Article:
Drought deepens in the Corn Belt, but...

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Drought MonitorThe Drought Monitor map released April 10, 2014. Corn planting is underway in many states across the Plains and Midwest, and athough drought has a firm grip on many in the central and western portions of the country, conditions remain well below levels report this time last year.

According to the latest Drought Monitor report, nearly 38 percent of the Continental United State is in moderate or worse drought. While this is virtually unchanged from last week’s report, the report issued on April 11, 2013, showed more of the country (51 percent) engulfed in deeper drought.

With the exception of California and Nevada, many key agriculture-producing states are faring better than last year:

State/Region

April 10, 2014

April 11, 2013

 

Percent in Moderate to Exceptional Drought

MIDWEST

11.5%

32.2%

  Indiana

0.0%

0.0%

  Illinois

0.1%

0.0%

  Iowa

56.7%

69.8%

  Kentucky

0.0%

0.0%

  Michigan

0.0%

1.24%

  Minnesota

18.5%

97.8%

  Missouri

6.7%

16.11%

  Ohio

0.0%

0.0%

  Wisconsin

9%

48.3%

HIGH PLAINS

32%

91.7%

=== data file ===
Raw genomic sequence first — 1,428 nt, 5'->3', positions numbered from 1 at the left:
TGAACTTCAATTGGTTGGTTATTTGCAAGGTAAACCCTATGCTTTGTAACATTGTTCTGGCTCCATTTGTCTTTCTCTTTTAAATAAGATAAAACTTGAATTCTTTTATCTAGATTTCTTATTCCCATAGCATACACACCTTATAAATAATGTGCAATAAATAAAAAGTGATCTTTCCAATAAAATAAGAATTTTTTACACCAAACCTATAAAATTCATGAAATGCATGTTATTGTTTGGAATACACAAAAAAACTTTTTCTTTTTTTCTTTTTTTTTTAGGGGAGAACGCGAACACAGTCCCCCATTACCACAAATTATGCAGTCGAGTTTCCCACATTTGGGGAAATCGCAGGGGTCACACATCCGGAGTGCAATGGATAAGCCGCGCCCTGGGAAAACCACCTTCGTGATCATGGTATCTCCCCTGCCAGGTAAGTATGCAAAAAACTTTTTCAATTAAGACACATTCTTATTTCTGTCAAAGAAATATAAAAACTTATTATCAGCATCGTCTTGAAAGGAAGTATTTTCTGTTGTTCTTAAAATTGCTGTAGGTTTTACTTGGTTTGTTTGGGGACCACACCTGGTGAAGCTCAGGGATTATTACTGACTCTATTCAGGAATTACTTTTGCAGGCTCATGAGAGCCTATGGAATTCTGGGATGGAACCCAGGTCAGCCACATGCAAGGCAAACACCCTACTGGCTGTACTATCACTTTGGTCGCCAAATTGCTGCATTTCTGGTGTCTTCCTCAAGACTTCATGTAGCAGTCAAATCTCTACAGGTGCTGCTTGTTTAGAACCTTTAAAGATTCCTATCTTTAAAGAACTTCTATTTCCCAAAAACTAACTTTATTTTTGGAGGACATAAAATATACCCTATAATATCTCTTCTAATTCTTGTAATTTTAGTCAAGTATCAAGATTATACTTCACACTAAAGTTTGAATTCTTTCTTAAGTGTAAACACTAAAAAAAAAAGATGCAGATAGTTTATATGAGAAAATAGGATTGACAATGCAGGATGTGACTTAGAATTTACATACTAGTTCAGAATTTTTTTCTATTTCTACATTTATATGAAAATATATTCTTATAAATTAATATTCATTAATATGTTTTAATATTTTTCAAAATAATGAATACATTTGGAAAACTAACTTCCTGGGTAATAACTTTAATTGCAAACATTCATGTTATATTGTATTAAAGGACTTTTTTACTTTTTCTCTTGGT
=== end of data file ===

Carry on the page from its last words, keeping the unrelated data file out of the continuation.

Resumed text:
Colorado

23.4%

100%

   Kansas

98.8%

100%

   Nebraska

74.2%

100%

   North Dakota

0.0%

48.9%

   South Dakota

0.0%

100%

   Wyoming

0.0%

93.6%

SOUTH

43.2%

57.9%

   Arkansas

0.3%

14%

   Oklahoma

76.5%

85%

   Texas

40.5%

89.4%

Click here to read more from the Drought Monitor.

As the chart above shows, drought remains a dominate presence over much of the Central and Southern Plains, though notably improved from last year. Even so, extreme and exceptional drought dot portions of Kansas, Nebraska, Colorado, New Mexico, Oklahoma and Texas.

 

Still, the state hardest hit by the drought is California, with 95 percent currently stuck in severe to exceptional drought. Last year, this figure was below 50 percent.

Climate Central reports that 2014 has been the first time the Drought Monitor has shown exceptional drought in California since the report’s inception in 1999.

“Things are not trending in the right direction,” Mark Svoboda, a climatologist with the National Drought Mitigation Center told Climate Central.

So what would it take to quench the drought in the Golden State?

“Heavy rain and snow would have to fall throughout California every day for the remainder of April to reach average annual rain and snowfall levels, which is highly unlikely,” the state government’s weekly drought briefing said. “Even with such precipitation, California would remain in drought conditions, due to low water supplies in reservoirs from the two previous dry years.”

“We’re going to be looking to next winter as pivotal,” Svoboda adds.

Read, “Why California’s Drought Isn’t Going Anywhere.”

Now all eyes are the pending arrival of El Niño, which has a 70 percent chance of developing by mid-summer, according to new data.



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